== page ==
Today the chickens ran around on the lawn while we cleaned the coop. I gave a wheelbarrow full of chicken manure to my neighbor LaVera, thus fulfilling the belief that I like to give people sh*t. It’s true. You want some? Come get some. I used lots of the dirty straw to mulch and nourish the new rows of beans I just planted today — hoping for another round of green beans in the fall. This summer has truly been the coldest in a long time, and my stock of green tomatoes is not amusing. It’s a little worrisome, since I have plans to eat off my produce for the winter. Sun — shine, please! I also planted more beets and radishes, plus a row of spinach and a small planter of Swiss chard. Here’s hoping a tiny ray of sunshine will warm the garden so these babies can grow.
Happy week to you, my friends.

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Julia Park Tracey is an award-winning journalist, author, and blogger. She is the author of six books: three novels, one poetry collection, and two women's history. She was the Poet Laureate of Alameda, California, in 2014-17. She's also the conservatrix of The Doris Diaries, the diaries of her great-aunt Doris Bailey Murphy. She has a BA in journalism from San Francisco State University, and MA in Early 20th C. British Literature from Cal State Hayward. Julia's articles have appeared on Salon, Thrillist, Paste, Scary Mommy, Narratively, Yahoo News, Your Tango, and Sweatpants & Coffee. Her articles have also run in Redbook, Woman's Day, Country Living, House Beautiful, Town & Country, the San Francisco Chronicle, Oakland Magazine, Quill, and MadeLocal. She was the founding editor of weekly Alameda Sun and literary zine Red Hills Review. Her poetry has been in The East Bay Literary review, Postcard Poems, Americus Review, Cicada, Tiferet Review, and many others. Julia has been recognized several times by the San Francisco, East Bay and Peninsula Press Clubs as well as the California Newspaper Association for her blogging since 2003.



    Nicky P.
    August 16, 2010

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    Great writing as always, thanks for the words!



    August 16, 2010

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    Did you know the older the eggs, the easier to peel when hard-boiled?


    August 16, 2010

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    Usually read you on my blackberry and can’t comment from there, so I’m just taking a moment at my computer to say how I look forward to every one of your posts. I don’t know what it is, but I think I could read you writing about dryer lint. I thoroughly enjoy your blog.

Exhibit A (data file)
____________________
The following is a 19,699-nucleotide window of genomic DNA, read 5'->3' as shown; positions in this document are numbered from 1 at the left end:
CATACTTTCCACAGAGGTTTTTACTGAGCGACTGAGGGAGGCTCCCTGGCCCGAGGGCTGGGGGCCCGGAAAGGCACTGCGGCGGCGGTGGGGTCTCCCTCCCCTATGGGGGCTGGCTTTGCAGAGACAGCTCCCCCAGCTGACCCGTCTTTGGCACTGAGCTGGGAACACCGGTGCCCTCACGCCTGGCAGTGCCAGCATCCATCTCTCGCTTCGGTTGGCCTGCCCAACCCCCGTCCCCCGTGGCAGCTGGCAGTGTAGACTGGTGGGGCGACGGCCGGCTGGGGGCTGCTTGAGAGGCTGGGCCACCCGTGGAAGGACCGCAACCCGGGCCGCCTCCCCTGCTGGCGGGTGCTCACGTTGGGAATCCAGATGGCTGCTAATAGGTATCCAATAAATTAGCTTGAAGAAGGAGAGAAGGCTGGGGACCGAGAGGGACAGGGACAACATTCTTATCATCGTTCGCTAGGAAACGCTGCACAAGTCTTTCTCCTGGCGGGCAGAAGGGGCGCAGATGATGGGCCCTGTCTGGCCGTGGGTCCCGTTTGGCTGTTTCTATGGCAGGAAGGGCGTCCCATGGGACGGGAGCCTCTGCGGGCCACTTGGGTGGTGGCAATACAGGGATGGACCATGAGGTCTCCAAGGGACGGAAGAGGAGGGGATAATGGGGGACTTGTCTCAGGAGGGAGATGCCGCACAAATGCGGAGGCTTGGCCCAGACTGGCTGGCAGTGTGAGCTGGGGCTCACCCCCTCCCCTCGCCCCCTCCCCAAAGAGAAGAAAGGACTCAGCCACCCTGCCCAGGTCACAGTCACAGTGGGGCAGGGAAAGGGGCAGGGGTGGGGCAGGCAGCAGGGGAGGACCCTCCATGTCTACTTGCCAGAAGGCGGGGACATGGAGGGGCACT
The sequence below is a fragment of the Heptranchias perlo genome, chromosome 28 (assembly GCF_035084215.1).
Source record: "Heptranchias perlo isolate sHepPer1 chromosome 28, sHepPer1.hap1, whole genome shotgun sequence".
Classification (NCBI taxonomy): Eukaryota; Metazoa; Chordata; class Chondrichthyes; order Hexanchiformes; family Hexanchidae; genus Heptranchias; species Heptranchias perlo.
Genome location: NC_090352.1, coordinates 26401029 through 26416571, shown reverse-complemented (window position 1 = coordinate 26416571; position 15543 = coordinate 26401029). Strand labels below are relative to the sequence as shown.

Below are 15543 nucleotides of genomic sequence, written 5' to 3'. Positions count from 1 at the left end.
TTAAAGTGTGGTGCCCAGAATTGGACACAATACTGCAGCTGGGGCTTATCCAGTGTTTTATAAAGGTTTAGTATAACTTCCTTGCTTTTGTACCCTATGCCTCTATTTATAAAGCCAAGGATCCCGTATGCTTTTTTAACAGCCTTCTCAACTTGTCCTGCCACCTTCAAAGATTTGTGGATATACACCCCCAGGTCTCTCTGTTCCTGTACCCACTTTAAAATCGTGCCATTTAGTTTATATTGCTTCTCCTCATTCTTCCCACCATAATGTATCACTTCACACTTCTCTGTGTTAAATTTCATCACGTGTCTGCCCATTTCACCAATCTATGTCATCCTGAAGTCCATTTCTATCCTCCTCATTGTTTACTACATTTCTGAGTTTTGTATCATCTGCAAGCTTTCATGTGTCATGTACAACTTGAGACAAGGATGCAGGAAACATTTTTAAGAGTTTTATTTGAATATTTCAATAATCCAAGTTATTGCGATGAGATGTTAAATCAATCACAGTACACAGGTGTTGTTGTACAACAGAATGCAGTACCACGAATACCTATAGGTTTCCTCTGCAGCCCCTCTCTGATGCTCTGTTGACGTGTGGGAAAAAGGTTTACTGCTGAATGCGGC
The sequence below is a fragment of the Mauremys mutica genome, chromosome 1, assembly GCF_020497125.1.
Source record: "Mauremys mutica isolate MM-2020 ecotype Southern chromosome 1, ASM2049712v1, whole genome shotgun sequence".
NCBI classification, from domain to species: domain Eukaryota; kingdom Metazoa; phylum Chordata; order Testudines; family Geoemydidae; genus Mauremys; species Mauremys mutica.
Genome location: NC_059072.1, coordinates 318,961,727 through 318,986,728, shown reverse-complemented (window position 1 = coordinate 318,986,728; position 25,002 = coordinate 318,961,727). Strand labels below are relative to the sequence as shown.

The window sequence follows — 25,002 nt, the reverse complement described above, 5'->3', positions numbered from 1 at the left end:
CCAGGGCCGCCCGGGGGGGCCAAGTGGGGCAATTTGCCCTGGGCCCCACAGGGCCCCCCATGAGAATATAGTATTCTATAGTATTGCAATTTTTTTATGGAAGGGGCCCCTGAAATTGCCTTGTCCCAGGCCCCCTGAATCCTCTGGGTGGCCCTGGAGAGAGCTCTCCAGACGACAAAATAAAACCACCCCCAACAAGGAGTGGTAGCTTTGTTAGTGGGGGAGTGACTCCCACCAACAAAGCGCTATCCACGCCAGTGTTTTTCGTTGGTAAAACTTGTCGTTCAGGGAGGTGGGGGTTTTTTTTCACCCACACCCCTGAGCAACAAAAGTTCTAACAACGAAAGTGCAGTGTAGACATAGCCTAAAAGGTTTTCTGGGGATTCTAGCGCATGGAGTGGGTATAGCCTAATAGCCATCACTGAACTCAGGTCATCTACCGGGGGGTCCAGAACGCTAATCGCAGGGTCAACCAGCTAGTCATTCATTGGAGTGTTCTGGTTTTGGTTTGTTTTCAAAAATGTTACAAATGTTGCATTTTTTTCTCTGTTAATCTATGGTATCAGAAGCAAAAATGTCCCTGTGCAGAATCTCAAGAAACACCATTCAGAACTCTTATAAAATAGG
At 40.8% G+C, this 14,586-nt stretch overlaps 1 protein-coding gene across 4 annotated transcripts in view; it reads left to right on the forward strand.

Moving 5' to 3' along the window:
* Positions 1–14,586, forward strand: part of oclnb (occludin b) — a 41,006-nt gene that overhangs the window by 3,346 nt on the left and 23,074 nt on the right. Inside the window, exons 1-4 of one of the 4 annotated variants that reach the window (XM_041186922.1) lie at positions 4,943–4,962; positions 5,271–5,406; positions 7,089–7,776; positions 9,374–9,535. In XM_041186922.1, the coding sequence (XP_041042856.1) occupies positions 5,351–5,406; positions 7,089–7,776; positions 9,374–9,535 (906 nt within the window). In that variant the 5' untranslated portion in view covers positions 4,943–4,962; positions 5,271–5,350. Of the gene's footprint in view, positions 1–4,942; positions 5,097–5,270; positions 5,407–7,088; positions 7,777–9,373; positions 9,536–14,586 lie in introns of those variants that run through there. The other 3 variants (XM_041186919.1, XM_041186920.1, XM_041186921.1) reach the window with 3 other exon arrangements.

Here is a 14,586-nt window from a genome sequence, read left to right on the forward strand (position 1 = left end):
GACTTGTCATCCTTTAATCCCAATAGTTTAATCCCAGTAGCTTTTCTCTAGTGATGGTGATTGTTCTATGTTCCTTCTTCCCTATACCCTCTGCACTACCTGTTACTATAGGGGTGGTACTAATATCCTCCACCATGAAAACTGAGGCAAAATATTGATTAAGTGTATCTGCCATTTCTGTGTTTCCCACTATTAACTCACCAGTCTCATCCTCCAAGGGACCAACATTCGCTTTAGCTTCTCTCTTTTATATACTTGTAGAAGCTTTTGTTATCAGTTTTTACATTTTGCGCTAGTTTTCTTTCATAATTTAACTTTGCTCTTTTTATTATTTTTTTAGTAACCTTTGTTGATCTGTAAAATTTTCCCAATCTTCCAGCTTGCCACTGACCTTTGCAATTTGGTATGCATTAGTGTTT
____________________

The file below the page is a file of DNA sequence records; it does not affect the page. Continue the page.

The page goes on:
And now I have to make zucchini chips in the dehydrator. I wonder about eggplant chips?

    (Unlike you, who haven’t had summer, we’ve had uber-killer summer since the end of May. The only thing working for me this year is peppers, eggplant and sweet potato.)


    julia park tracey
    August 16, 2010

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    Thanks, Deanna. Now you’ve got me thinking about dryer lint…hmmm…..

    I duno about eggplant chips. Bitter? Let me/us know. Sweet potatoes, however, are one of my faves. I actually bought some yarn because it was called “yam” (color). That’s how my brain works. (I know yams/s.p. aren’t the same thing, but close enough for your average bear.)


    Theresa in Mèrida
    August 18, 2010

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    See if your library has a copy of “Dry It You’ll Like It” which is a nifty little book on dehydrating foods. I seem to remember a dried soup vegetable mix recipe.
    I bet if you dried the eggplant you could fry it later, it would be an eggplant chip!
    I have some Asian recipes that call for cucumber in soup, it sounds weird but is very good. Maybe you could use the dried cukes in something like that?


    April Steele
    August 22, 2010

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    It’s been a hot as hell summer here and my home tomatoes have not turned red (other than the cherry ones) but the ones I have on the other end of town at my community garden are turning red on a regular basis…a few at a time…

    I have to go down there tomorrow and pull out my squash (which was supposed to be zuchinni but turned out to be patty pan, much to my chagrin). My cukes kinda died while I was on vacation (in spite of someone supposed to be watering for me…but we do have a water ban…so maybe they weren’t so happy to fill an extra watering can?). Anyhow…found your blog via FB as you liked my comment on something and I checked you out. Haha. 😀